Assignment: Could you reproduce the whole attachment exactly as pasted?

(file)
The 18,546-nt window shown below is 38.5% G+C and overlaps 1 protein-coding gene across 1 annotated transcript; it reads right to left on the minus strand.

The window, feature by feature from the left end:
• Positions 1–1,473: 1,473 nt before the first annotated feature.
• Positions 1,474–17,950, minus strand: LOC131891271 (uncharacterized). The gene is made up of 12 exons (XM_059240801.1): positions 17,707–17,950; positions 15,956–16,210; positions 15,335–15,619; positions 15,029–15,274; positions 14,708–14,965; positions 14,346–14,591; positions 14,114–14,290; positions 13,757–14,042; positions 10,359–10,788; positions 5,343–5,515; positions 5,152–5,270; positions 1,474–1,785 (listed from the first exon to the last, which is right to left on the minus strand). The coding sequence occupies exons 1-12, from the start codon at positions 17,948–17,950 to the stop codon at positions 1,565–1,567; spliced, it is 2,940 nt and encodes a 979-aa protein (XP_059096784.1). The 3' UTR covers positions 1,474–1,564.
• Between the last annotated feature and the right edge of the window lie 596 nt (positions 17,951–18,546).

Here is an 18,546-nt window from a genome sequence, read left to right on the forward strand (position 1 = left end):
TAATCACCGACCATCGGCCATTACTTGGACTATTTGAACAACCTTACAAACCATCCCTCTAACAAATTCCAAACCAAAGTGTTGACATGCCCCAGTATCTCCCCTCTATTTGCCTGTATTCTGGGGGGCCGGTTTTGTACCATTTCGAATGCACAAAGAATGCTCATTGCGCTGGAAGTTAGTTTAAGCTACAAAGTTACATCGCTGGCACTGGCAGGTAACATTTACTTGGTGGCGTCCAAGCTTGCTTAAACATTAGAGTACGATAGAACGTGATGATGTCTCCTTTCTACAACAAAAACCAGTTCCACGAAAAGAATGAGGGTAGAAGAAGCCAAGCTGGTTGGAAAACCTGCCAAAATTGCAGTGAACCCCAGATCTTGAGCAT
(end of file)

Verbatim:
The 18,546-nt window shown below is 38.5% G+C and overlaps 1 protein-coding gene across 1 annotated transcript; it reads right to left on the minus strand.

The window, feature by feature from the left end:
• Positions 1–1,473: 1,473 nt before the first annotated feature.
• Positions 1,474–17,950, minus strand: LOC131891271 (uncharacterized). The gene is made up of 12 exons (XM_059240801.1): positions 17,707–17,950; positions 15,956–16,210; positions 15,335–15,619; positions 15,029–15,274; positions 14,708–14,965; positions 14,346–14,591; positions 14,114–14,290; positions 13,757–14,042; positions 10,359–10,788; positions 5,343–5,515; positions 5,152–5,270; positions 1,474–1,785 (listed from the first exon to the last, which is right to left on the minus strand). The coding sequence occupies exons 1-12, from the start codon at positions 17,948–17,950 to the stop codon at positions 1,565–1,567; spliced, it is 2,940 nt and encodes a 979-aa protein (XP_059096784.1). The 3' UTR covers positions 1,474–1,564.
• Between the last annotated feature and the right edge of the window lie 596 nt (positions 17,951–18,546).

Here is an 18,546-nt window from a genome sequence, read left to right on the forward strand (position 1 = left end):
TAATCACCGACCATCGGCCATTACTTGGACTATTTGAACAACCTTACAAACCATCCCTCTAACAAATTCCAAACCAAAGTGTTGACATGCCCCAGTATCTCCCCTCTATTTGCCTGTATTCTGGGGGGCCGGTTTTGTACCATTTCGAATGCACAAAGAATGCTCATTGCGCTGGAAGTTAGTTTAAGCTACAAAGTTACATCGCTGGCACTGGCAGGTAACATTTACTTGGTGGCGTCCAAGCTTGCTTAAACATTAGAGTACGATAGAACGTGATGATGTCTCCTTTCTACAACAAAAACCAGTTCCACGAAAAGAATGAGGGTAGAAGAAGCCAAGCTGGTTGGAAAACCTGCCAAAATTGCAGTGAACCCCAGATCTTGAGCAT